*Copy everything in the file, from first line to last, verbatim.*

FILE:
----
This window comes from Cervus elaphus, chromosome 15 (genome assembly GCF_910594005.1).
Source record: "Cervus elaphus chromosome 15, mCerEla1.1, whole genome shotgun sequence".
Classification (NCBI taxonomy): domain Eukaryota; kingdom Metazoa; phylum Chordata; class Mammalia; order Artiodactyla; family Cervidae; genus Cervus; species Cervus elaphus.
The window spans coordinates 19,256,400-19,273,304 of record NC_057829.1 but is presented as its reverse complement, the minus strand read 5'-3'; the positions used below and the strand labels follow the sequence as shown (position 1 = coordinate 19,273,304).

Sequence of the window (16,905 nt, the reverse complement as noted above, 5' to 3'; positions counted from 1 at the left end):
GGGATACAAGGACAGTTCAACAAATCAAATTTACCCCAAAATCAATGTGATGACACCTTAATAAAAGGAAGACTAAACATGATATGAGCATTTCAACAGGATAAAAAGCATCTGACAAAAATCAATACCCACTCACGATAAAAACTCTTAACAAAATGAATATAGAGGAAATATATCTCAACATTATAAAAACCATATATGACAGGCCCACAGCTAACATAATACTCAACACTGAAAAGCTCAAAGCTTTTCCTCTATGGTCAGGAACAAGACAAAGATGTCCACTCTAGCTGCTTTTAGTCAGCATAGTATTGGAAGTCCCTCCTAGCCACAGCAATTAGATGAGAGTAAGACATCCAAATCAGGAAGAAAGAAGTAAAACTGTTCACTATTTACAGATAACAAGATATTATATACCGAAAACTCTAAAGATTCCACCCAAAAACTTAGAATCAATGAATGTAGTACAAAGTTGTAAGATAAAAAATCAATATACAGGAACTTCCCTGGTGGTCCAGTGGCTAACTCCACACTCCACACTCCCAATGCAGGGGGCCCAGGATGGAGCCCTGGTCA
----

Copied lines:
This window comes from Cervus elaphus, chromosome 15 (genome assembly GCF_910594005.1).
Source record: "Cervus elaphus chromosome 15, mCerEla1.1, whole genome shotgun sequence".
Classification (NCBI taxonomy): domain Eukaryota; kingdom Metazoa; phylum Chordata; class Mammalia; order Artiodactyla; family Cervidae; genus Cervus; species Cervus elaphus.
The window spans coordinates 19,256,400-19,273,304 of record NC_057829.1 but is presented as its reverse complement, the minus strand read 5'-3'; the positions used below and the strand labels follow the sequence as shown (position 1 = coordinate 19,273,304).

Sequence of the window (16,905 nt, the reverse complement as noted above, 5' to 3'; positions counted from 1 at the left end):
GGGATACAAGGACAGTTCAACAAATCAAATTTACCCCAAAATCAATGTGATGACACCTTAATAAAAGGAAGACTAAACATGATATGAGCATTTCAACAGGATAAAAAGCATCTGACAAAAATCAATACCCACTCACGATAAAAACTCTTAACAAAATGAATATAGAGGAAATATATCTCAACATTATAAAAACCATATATGACAGGCCCACAGCTAACATAATACTCAACACTGAAAAGCTCAAAGCTTTTCCTCTATGGTCAGGAACAAGACAAAGATGTCCACTCTAGCTGCTTTTAGTCAGCATAGTATTGGAAGTCCCTCCTAGCCACAGCAATTAGATGAGAGTAAGACATCCAAATCAGGAAGAAAGAAGTAAAACTGTTCACTATTTACAGATAACAAGATATTATATACCGAAAACTCTAAAGATTCCACCCAAAAACTTAGAATCAATGAATGTAGTACAAAGTTGTAAGATAAAAAATCAATATACAGGAACTTCCCTGGTGGTCCAGTGGCTAACTCCACACTCCACACTCCCAATGCAGGGGGCCCAGGATGGAGCCCTGGTCA